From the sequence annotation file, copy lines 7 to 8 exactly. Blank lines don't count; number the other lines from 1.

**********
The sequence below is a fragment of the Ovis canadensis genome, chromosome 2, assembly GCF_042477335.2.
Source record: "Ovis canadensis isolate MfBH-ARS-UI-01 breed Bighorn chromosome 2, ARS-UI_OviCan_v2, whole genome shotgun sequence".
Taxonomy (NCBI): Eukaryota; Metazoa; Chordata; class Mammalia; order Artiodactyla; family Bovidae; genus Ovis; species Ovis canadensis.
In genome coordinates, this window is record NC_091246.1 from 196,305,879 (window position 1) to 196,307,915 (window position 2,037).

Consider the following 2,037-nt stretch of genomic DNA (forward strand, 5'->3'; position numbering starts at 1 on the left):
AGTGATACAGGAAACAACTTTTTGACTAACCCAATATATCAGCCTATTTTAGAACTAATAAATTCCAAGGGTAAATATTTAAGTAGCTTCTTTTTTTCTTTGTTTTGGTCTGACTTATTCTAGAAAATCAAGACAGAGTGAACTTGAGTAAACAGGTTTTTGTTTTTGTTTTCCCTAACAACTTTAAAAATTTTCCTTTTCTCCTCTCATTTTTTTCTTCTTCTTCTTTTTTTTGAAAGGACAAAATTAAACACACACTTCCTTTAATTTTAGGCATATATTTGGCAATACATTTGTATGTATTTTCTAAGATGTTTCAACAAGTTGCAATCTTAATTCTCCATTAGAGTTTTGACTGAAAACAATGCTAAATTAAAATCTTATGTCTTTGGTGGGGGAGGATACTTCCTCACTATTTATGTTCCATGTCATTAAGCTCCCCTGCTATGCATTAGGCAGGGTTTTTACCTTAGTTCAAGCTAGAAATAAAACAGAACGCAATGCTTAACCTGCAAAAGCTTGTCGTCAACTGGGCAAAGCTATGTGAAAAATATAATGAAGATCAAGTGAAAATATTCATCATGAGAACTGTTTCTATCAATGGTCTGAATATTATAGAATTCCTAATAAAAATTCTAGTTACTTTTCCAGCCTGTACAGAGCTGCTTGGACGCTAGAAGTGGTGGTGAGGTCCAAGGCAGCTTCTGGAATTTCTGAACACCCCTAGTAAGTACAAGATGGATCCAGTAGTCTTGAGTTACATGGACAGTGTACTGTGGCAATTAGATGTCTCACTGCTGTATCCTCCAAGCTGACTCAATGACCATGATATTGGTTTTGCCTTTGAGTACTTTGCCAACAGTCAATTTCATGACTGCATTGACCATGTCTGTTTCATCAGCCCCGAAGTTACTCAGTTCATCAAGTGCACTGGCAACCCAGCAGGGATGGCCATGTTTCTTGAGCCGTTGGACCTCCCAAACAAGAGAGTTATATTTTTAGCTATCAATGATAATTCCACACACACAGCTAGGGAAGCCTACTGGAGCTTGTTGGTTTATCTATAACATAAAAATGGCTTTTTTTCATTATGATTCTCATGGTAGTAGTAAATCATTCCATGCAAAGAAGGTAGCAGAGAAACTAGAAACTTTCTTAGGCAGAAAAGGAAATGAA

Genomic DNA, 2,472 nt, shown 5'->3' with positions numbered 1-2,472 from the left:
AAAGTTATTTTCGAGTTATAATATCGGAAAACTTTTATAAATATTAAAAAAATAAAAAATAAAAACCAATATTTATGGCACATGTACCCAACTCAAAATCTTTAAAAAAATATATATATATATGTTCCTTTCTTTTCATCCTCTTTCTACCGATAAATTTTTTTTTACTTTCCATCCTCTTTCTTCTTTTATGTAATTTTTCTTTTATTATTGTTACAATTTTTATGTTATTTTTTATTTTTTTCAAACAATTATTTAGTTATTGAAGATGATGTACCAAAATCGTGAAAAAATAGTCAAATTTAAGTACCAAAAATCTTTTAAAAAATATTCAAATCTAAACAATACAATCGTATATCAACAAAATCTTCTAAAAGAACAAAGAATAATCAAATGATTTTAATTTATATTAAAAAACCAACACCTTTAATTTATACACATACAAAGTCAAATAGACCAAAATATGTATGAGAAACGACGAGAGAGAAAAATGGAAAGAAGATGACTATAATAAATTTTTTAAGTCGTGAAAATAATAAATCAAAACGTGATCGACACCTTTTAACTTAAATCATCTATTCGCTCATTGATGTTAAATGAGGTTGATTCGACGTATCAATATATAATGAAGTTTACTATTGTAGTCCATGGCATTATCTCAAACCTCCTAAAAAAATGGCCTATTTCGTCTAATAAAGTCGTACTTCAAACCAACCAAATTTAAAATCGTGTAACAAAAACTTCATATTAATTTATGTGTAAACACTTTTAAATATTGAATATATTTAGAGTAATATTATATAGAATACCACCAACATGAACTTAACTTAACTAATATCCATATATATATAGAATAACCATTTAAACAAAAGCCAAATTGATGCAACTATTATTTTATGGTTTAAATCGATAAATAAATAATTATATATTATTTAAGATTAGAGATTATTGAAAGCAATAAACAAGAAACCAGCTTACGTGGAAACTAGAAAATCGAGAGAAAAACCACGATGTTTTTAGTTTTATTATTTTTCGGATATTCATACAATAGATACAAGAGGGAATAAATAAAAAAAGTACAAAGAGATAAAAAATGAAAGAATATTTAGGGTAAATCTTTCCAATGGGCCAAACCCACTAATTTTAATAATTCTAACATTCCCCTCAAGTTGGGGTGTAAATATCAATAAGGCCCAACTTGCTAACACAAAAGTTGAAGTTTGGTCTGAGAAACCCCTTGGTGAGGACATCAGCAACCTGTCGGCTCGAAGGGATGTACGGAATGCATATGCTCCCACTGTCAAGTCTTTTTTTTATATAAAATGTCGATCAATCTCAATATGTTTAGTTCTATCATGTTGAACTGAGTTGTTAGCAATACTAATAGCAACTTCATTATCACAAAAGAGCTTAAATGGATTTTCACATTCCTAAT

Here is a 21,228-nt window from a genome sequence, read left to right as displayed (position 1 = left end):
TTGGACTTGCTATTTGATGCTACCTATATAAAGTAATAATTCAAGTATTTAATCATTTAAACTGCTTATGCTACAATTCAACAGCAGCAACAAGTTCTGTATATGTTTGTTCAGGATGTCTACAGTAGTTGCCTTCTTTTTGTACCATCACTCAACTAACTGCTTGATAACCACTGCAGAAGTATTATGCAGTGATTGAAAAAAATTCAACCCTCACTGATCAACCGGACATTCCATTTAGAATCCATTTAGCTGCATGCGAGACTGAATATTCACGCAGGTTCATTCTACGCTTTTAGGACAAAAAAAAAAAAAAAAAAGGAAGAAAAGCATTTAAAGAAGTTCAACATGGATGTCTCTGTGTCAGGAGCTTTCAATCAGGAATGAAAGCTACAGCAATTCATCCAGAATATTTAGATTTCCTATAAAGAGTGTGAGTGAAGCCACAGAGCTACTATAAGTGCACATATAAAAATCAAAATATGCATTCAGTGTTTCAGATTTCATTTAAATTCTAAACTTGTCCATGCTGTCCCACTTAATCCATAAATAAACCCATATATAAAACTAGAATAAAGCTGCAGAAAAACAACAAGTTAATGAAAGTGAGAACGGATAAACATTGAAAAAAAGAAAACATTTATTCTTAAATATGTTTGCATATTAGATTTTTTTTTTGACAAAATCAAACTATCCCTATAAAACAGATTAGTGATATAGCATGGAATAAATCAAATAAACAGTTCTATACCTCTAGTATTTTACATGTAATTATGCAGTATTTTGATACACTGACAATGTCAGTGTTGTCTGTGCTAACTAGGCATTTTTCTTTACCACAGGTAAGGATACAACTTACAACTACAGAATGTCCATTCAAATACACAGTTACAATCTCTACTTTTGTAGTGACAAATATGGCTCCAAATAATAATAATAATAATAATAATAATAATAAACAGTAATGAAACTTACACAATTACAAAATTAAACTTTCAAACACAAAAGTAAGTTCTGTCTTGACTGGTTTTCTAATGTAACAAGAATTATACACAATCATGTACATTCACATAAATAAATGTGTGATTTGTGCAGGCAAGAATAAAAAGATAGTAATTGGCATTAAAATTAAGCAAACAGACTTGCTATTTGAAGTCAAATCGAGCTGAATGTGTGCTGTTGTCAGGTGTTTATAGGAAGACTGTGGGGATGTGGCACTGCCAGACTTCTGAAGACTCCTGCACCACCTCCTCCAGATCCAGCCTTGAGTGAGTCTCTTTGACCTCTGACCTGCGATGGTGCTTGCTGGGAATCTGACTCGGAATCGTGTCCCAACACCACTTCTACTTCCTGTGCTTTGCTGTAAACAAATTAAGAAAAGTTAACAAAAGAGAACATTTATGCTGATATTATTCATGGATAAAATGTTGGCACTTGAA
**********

Genomic DNA, 2,472 nt, shown 5'->3' with positions numbered 1-2,472 from the left:
AAAGTTATTTTCGAGTTATAATATCGGAAAACTTTTATAAATATTAAAAAAATAAAAAATAAAAACCAATATTTATGGCACATGTACCCAACTCAAAATCTTTAAAAAAATATATATATATATGTTCCTTTCTTTTCATCCTCTTTCTACCGATAAATTTTTTTTTACTTTCCATCCTCTTTCTTCTTTTATGTAATTTTTCTTTTATTATTGTTACAATTTTTATGTTATTTTTTATTTTTTTCAAACAATTATTTAGTTATTGAAGATGATGTACCAAAATCGTGAAAAAATAGTCAAATTTAAGTACCAAAAATCTTTTAAAAAATATTCAAATCTAAACAATACAATCGTATATCAACAAAATCTTCTAAAAGAACAAAGAATAATCAAATGATTTTAATTTATATTAAAAAACCAACACCTTTAATTTATACACATACAAAGTCAAATAGACCAAAATATGTATGAGAAACGACGAGAGAGAAAAATGGAAAGAAGATGACTATAATAAATTTTTTAAGTCGTGAAAATAATAAATCAAAACGTGATCGACACCTTTTAACTTAAATCATCTATTCGCTCATTGATGTTAAATGAGGTTGATTCGACGTATCAATATATAATGAAGTTTACTATTGTAGTCCATGGCATTATCTCAAACCTCCTAAAAAAATGGCCTATTTCGTCTAATAAAGTCGTACTTCAAACCAACCAAATTTAAAATCGTGTAACAAAAACTTCATATTAATTTATGTGTAAACACTTTTAAATATTGAATATATTTAGAGTAATATTATATAGAATACCACCAACATGAACTTAACTTAACTAATATCCATATATATATAGAATAACCATTTAAACAAAAGCCAAATTGATGCAACTATTATTTTATGGTTTAAATCGATAAATAAATAATTATATATTATTTAAGATTAGAGATTATTGAAAGCAATAAACAAGAAACCAGCTTACGTGGAAACTAGAAAATCGAGAGAAAAACCACGATGTTTTTAGTTTTATTATTTTTCGGATATTCATACAATAGATACAAGAGGGAATAAATAAAAAAAGTACAAAGAGATAAAAAATGAAAGAATATTTAGGGTAAATCTTTCCAATGGGCCAAACCCACTAATTTTAATAATTCTAACATTCCCCTCAAGTTGGGGTGTAAATATCAATAAGGCCCAACTTGCTAACACAAAAGTTGAAGTTTGGTCTGAGAAACCCCTTGGTGAGGACATCAGCAACCTGTCGGCTCGAAGGGATGTACGGAATGCATATGCTCCCACTGTCAAGTCTTTTTTTTATATAAAATGTCGATCAATCTCAATATGTTTAGTTCTATCATGTTGAACTGAGTTGTTAGCAATACTAATAGCAACTTCATTATCACAAAAGAGCTTAAATGGATTTTCACATTCCTAAT